get things done and ncourage all of us
stitution or per pupil, tell you that it’s
which leads me to believe there’s more to it than simply throwing some cash at a problem.
Instead, this level of investment suggests a desire to generate impetus and
tools and solutions of the challenges
considering how to
Super simple atomic models!
In her regular column for Education Today thismonth, KIRSTY BERT
AW RTENSHAWshows how
you can create great atomic modelswith pupils of all ages.
The Big Bang Fair is a yearly event held in Birmingham each year, bringing together children and educators with the STEMindustries. Displays, interactive activities, career advice, shows and workshops combine to make a fun and busy four days.
This year, I ran a workshop on atoms open to all ages, including primary school students! The structure of atoms appears in both the chemistry and physics curriculum for GSCE (the largest atom students need to be able to draw is a Calcium atom), so it is an important part of science that needs to be taught well. As an alternative to simply drawing
a split pin, coloured sticky dots, short lengths The super simple atomic model consists of atoms, models can be constructed.
of card, medium, long and a small circle of carboard,
extra-long strips of card.Ma
ke small holes in the centre of the strips of card, and the circle of card. On the circle, a student can write the name or symbol of an element form the first twenty in the periodic table. Now, the student can establish how many electrons there are in the atom by using a periodic table and reading the atomic number.While this is the number of protons, it is equal to the number of electrons in an atom. Take a short strip of card and attach it to the circle using the split pin through the holes – this represents the first energy shell. For any element that isn’t hydrogen, two electrons are needed to fill this shell, which can be arranged by sticking a coloured dot on either end of the short strip of card. The split pin allows the electrons to ‘orbit’ the nucleus as the card can be rotated. Up to four medium length strips of card can be attached to represent the next energy shell, which can hold up to eight electrons.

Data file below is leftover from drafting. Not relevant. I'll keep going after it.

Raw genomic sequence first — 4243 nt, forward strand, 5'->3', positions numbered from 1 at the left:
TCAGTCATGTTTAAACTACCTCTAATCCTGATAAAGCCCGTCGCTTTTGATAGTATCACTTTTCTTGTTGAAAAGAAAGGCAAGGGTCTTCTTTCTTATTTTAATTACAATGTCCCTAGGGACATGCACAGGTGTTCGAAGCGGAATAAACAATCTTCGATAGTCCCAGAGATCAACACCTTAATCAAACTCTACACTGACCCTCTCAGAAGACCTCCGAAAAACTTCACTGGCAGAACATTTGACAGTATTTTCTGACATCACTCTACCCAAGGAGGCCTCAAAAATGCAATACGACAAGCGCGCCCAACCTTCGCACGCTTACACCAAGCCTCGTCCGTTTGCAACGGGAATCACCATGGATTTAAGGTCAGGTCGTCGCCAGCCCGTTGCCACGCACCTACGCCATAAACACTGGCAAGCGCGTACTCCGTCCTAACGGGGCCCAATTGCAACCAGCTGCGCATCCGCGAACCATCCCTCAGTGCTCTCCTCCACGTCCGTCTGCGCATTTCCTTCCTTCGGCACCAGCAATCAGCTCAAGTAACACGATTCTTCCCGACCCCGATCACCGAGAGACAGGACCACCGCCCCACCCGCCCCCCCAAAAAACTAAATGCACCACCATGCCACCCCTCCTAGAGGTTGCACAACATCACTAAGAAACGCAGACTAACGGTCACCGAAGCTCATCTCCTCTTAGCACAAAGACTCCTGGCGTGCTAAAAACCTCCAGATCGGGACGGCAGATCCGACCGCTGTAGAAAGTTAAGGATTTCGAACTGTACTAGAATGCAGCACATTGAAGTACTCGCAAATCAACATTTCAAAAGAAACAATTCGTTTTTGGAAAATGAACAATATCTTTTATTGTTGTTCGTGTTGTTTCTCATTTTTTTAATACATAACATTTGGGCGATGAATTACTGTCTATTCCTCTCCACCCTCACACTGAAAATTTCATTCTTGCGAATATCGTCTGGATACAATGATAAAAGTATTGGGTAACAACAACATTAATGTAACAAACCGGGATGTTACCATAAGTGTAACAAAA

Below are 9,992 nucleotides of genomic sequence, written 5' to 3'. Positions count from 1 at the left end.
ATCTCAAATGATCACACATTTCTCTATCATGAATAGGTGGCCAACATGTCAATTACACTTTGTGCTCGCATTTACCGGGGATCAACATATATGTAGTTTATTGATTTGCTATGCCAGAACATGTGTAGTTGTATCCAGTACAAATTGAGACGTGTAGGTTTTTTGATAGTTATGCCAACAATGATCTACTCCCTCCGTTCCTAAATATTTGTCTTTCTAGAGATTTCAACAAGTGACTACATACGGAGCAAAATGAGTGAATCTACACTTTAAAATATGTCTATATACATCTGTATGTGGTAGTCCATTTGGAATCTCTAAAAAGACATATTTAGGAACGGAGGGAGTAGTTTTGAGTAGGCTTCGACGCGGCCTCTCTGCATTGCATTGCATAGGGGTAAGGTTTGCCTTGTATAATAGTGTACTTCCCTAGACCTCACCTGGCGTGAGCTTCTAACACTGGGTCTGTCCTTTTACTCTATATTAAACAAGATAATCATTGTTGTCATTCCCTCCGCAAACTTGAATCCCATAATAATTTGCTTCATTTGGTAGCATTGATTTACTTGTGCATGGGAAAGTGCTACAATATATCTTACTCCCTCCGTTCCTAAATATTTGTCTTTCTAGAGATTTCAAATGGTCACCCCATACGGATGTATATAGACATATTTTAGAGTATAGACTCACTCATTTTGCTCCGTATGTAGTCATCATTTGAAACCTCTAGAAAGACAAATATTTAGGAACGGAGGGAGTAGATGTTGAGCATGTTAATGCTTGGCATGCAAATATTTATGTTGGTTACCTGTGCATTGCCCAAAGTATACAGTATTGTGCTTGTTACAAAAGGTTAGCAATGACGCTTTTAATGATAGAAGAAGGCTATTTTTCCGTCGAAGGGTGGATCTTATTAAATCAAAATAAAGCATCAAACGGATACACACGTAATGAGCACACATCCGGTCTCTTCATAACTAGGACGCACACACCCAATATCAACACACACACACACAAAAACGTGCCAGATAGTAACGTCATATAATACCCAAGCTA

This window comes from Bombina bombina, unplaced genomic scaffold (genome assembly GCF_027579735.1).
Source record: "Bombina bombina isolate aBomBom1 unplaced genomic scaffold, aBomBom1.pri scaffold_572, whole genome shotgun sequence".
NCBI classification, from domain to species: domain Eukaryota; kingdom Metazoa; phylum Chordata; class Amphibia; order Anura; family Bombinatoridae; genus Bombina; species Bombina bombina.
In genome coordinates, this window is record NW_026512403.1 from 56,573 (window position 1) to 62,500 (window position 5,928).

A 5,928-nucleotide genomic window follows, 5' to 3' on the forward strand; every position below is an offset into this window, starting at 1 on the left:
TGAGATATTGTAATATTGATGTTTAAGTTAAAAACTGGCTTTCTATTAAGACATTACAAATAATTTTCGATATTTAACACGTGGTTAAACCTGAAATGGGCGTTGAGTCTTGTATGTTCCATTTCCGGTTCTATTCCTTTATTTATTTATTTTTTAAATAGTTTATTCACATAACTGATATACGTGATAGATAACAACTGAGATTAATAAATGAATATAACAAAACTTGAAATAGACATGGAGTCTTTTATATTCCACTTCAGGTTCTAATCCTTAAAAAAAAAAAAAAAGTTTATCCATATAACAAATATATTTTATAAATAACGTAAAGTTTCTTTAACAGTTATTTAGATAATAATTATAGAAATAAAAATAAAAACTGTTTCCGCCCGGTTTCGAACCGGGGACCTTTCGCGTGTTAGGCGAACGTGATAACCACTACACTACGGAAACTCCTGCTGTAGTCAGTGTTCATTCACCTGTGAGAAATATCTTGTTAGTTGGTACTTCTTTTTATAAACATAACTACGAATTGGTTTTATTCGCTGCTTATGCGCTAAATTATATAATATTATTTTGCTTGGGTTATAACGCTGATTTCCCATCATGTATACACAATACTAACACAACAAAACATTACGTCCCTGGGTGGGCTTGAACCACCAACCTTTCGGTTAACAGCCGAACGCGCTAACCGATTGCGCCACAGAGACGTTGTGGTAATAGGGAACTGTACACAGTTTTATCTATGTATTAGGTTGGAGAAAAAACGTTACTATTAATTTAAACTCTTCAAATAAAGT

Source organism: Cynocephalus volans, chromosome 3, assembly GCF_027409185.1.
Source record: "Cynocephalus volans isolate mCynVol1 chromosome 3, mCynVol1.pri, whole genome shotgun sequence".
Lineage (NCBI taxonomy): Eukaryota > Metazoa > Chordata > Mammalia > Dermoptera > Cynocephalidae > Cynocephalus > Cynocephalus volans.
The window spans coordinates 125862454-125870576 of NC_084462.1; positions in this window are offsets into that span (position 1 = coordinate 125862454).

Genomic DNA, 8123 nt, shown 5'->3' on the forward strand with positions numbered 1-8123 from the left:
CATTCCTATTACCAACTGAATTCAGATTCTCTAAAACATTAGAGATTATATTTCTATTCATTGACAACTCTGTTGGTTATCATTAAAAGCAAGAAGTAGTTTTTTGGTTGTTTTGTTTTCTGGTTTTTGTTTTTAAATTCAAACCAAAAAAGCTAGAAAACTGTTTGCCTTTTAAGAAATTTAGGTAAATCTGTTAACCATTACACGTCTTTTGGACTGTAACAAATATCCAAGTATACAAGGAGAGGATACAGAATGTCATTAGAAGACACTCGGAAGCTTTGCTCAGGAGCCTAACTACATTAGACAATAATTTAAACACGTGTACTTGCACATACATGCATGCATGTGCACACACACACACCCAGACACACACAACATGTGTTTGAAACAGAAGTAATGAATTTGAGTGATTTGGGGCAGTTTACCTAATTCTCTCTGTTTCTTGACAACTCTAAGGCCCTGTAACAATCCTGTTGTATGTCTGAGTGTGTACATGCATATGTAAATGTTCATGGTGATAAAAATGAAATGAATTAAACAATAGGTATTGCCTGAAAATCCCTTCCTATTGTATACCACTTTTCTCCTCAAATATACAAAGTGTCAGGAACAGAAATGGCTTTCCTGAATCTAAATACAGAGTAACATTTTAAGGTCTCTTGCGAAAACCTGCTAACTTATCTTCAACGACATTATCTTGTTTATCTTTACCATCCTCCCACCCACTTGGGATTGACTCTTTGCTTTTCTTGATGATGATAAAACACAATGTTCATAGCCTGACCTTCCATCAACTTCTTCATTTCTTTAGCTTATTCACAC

At this point the activity can be differentiated – more able students who recognise electrons as being drawn in pairs may choose to stick two dots side by side on the same end of a length of card, so only two strips of card are needed. If a third energy shell is required, for atoms with more than ten electrons, then the long strips of card can be used, with the extra-long only required for potassium (nineteen electrons) or calcium (twenty electrons).
This activity can be extended by including protons and neutrons in the nucleus (circle of card) of the atom. The number of protons is shown by the atomic number. If this is subtracted from gives the number of neutrons for that atom.
For A-Level, strips of card the atomic mass, then it
can represent p, s and d shells too! These are simple models but an excellent method of teaching the proton, electron and neutron numbers of an atom, as well as the electron arrangement.